Many kinds of coated or impregnated reflecting papers change color or become colored by large radiation doses. Such papers or “labels” do not generally supply dosimetry information, but may give useful inventory information, namely a visual indication of whether or not an industrial product or location has been irradiated to high doses. Among labels available worldwide, a few are suitable for indicating absorbed dose regions of slightly less than 104 Gy (<1 Mrad), and some are intended for monitoring high dose ranges (i.e., sterilization dose levels of > 104 Gy or > 1 Mrad), and in some cases even up to very high dose regions (∼105 to 106 Gy or ∼10 to 100 Mrad). Only one labels which is expected to be commercially available, was studied for lower dose levels, 101-103 Gy (1-100 krad), namely one based on polymerization of diacetylene. Tests of stability, sensitivity of ambient light, and differences in dose rate and radiation type (gamma rays and electron beams) were made on 15 kinds of labels. The results show that, for many types of indicators, diverse effects may give misleading conclusions unless countermeasures are taken. For example, some of the most commonly used labels, which contain dyes that indicate changes of pH due to release of halogen from halogenated substrates, have limited shelf life and must be protected from extreme environmental conditions. Some also show a marked rate dependence of response. Readings of color reflection optical densities on labels or long paper strips permit somewhat more precise discrimination of dose levels, and may sometimes be useful for monitoring differences in local dose distributions or area monitoring of radiation damage probabilities around particle accelerators or large radionuclide sources.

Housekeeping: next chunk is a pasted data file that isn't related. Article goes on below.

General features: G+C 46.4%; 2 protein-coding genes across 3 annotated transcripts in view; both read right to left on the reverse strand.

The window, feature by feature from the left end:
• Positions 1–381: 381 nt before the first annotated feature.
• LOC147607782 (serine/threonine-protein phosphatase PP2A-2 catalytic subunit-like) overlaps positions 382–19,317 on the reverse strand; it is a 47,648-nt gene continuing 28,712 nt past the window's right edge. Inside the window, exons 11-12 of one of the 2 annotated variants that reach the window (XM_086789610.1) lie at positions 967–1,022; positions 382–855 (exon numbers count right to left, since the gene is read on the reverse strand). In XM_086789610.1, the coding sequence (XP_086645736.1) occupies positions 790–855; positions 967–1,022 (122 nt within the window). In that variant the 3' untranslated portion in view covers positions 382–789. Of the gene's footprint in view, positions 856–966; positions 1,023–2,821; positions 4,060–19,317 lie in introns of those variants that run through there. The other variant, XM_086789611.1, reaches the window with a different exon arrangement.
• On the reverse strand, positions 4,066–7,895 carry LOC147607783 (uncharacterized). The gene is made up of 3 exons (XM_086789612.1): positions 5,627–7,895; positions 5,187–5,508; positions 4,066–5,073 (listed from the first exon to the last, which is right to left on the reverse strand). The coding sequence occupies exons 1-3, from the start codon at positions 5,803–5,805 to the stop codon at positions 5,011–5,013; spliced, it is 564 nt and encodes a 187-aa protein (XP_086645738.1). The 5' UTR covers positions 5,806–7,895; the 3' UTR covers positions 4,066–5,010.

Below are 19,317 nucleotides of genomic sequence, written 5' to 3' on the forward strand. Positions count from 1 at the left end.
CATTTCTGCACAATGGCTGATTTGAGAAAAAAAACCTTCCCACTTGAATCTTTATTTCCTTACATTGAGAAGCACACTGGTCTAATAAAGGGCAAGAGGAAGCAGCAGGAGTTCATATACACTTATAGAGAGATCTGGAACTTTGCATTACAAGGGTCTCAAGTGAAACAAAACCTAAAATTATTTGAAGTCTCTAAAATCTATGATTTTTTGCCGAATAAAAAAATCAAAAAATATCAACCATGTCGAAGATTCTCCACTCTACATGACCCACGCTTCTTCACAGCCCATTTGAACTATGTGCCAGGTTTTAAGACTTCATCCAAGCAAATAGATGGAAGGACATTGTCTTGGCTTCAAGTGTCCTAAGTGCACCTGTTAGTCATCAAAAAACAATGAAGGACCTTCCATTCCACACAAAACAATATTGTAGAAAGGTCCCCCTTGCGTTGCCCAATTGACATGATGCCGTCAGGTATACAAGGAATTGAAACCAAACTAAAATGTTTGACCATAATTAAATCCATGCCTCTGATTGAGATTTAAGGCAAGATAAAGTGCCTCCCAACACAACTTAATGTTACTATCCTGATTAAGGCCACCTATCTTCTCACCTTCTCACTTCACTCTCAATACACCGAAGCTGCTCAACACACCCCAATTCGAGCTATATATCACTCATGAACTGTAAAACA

|Journal||Radiation Physics and Chemistry|
|Publication status||Published - 1985|